Tina Thompson Reflects On Basketball Legacy





By Michelle Smith



Tina Thompson grew up in West Los Angeles, a place where the groundwork for a future in the Pac-10 was laid.



"My best friends from high school went to Washington State and Arizona and Oregon and Oregon State," Thompson said. "The Pac-10, for me, was kind of a childhood experience. My cousin played football at UCLA. And I have to say, so many of those people went on to great professional careers because they were always students first and athletes second."



Thompson first made her mark on the women's basketball program at USC, and went on to carve out one of the greatest careers in the history of women's basketball, at both the Olympic and professional levels.



In 1997, she was the No. 1 pick in the first-ever WNBA draft. She is a two-time Olympic gold medalist, won four WNBA titles with the Houston Comets, is a nine-time WNBA All-Star and last summer, she became the WNBA's career scoring leader with the Los Angeles Sparks.



Thompson, the lone original player from the WNBA's inaugural season, played in 2010, but hasn't decided whether she will return for her 15th season of professional basketball. But her legacy in the game is secure, her career destined for the Hall of Fame.



Cynthia Cooper-Dyke, Thompson's teammate on the Houston Comets and herself a USC alum, has called Thompson "a fierce competitor."



"She wants to win so badly and she's always been willing to put in the hard work," Cooper-Dyke said. "She's never been satisfied with winning a championship and that's why she's carved out such a legacy for herself, it's why she's still in the game. She's really done it all. If you name those players -- Lisa Leslie, Sheryl Swoopes -- you have to name Tina Thompson. She's awesome."



Thompson came to USC after a decorated high school career at Morningside High School in Inglewood. Thompson said she chose USC over Stanford at the time because she wanted to stay close to home, and came into the program as part of a large freshmen class.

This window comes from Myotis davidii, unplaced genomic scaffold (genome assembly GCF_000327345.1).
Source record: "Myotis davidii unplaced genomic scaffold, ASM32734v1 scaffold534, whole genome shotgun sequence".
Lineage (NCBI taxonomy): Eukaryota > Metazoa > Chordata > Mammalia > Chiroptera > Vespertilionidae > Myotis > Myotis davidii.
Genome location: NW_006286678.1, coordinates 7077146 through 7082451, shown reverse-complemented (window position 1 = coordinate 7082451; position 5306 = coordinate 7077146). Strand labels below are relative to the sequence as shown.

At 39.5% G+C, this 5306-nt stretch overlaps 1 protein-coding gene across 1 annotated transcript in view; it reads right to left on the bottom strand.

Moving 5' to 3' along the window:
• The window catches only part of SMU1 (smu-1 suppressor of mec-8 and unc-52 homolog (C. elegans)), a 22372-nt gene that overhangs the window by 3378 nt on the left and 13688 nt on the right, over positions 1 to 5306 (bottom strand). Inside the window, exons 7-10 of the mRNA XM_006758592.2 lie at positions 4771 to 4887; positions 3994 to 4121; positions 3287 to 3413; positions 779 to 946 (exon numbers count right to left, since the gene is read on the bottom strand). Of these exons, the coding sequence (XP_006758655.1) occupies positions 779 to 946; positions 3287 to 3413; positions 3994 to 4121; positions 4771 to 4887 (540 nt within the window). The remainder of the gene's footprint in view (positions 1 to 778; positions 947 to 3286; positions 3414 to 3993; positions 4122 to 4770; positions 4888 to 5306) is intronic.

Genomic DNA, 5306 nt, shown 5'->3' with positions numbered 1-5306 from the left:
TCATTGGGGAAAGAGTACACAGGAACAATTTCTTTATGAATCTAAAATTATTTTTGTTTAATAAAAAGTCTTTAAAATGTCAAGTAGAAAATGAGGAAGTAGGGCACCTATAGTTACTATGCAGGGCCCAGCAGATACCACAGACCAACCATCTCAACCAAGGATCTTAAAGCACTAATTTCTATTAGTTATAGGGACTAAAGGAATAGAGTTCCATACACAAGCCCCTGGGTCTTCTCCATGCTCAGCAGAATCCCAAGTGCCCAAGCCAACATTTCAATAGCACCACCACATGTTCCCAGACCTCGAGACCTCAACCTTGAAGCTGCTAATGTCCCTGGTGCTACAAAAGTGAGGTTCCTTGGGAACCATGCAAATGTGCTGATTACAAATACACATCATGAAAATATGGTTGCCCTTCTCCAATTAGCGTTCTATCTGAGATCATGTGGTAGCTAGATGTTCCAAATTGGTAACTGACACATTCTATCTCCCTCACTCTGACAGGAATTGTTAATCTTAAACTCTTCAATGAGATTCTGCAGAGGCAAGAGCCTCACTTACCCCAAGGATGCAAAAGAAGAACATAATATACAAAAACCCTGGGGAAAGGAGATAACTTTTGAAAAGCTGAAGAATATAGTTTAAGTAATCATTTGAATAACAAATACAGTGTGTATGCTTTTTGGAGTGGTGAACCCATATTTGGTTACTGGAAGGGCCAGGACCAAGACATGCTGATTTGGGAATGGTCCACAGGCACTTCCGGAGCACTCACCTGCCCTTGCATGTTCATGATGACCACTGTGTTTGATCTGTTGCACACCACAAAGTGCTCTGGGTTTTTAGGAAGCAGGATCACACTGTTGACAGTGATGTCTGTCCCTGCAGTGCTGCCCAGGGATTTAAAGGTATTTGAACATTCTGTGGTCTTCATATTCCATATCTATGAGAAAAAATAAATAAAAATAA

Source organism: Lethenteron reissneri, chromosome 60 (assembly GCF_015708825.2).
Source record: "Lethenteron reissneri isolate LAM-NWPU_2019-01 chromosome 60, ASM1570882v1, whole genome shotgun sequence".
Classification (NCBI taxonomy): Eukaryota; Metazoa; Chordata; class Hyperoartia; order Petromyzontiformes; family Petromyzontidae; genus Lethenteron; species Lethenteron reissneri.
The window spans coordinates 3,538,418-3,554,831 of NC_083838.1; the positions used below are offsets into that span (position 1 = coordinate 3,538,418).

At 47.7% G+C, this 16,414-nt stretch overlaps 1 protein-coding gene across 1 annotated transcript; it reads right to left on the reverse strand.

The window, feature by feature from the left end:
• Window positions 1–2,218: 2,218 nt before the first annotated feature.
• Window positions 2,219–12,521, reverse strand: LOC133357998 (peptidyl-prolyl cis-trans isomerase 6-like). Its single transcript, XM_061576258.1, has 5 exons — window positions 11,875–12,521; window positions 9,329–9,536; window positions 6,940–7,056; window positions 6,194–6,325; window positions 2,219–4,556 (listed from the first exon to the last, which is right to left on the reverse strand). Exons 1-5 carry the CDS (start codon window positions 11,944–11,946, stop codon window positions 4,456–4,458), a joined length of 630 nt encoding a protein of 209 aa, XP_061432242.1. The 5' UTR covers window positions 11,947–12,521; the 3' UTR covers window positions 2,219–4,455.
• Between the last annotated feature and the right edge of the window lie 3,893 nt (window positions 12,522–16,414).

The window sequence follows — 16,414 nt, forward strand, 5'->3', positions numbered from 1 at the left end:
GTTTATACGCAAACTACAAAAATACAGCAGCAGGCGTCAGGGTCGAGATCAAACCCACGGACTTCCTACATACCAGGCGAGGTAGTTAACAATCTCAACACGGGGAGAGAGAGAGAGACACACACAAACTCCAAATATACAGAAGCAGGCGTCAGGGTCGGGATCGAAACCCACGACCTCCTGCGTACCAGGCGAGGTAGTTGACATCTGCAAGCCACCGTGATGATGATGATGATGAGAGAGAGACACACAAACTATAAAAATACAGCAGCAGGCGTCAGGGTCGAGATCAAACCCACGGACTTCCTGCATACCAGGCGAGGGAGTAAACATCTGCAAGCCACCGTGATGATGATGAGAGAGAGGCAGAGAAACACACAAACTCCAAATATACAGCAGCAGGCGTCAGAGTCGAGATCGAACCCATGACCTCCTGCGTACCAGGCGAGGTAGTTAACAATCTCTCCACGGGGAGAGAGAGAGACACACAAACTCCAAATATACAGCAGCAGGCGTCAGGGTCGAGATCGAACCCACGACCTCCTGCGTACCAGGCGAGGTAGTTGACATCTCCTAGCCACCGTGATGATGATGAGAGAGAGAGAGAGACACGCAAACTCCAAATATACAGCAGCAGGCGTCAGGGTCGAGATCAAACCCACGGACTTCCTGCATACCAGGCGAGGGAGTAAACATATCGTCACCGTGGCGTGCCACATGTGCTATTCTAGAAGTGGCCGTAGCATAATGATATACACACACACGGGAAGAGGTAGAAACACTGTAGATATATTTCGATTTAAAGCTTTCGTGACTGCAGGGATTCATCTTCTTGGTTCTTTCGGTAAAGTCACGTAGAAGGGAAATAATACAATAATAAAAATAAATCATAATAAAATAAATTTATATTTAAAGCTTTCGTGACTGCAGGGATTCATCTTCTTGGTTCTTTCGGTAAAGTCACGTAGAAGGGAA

Thompson played power forward for the Women of Troy from 1994 to 1997, sharing the paint for one season with Lisa Leslie, who held the Pac-10 women's basketball scoring record for more than a decade, until Candice Wiggins took over in 2008.



Thompson and Leslie have been complementary players for quite some time. They went on to win Olympic gold medals together and share the floor in the WNBA for the Sparks for one season.



Thompson was at USC during a time of transition in the program. She was recruited by then-coach Marianne Stanley, who eventually left the program. She would finish her career coached by the legendary Cheryl Miller, who starred at USC in the early 1980's and is regarded by some as the greatest women's player ever.



"It was scary and exciting," Thompson said of playing for Miller, who is a member of the basketball Hall of Fame. "We were all familiar with her history and who she was and what she accomplished."



But Thompson said the experience turned out to be very positive.



"[Playing for Miller] led me to where I am today," Thompson said.



Thompson finished her Pac-10 career ranked fourth in conference history in scoring with 2,248 points and third in rebounding at 1,168. She ranks in the top 10 in field-goals made, field-goal attempts, free-throws made and free-throw attempts.



Part of Thompson's positive experience was the relationship she developed with the other athletes in the USC athletic department.



Thompson said that when she arrived at USC in 1994, she lived in the dorms and she purposely chose a roommate that did not play basketball.



"One of my roommates was a volleyball player," Thompson said. "I made a lot of friends with the other athletes. We were all in the same athletic department building, passing each other in the hallways. We would study together at the academic center."



This close contact with the other athletes created a department-wide team mentality.



"If you walked over from the dorm, the dorm was right next to the Lyon Center where we played. And where we played was 20 steps from the track," Thompson said. "There was a lot of camaraderie among the athletes because we were together all the time."



Basketball has taken Thompson around the world. She has played with and against some of the sport's greatest players. But she still has friendships that date back to her time on the USC campus and a sense that she was part of something important.



"I always had a sense of what women's sports has meant in this region," Thompson said. "There is a culture of women's sports in the Pac-10. I'm a West Coast girl and it just fit for me."

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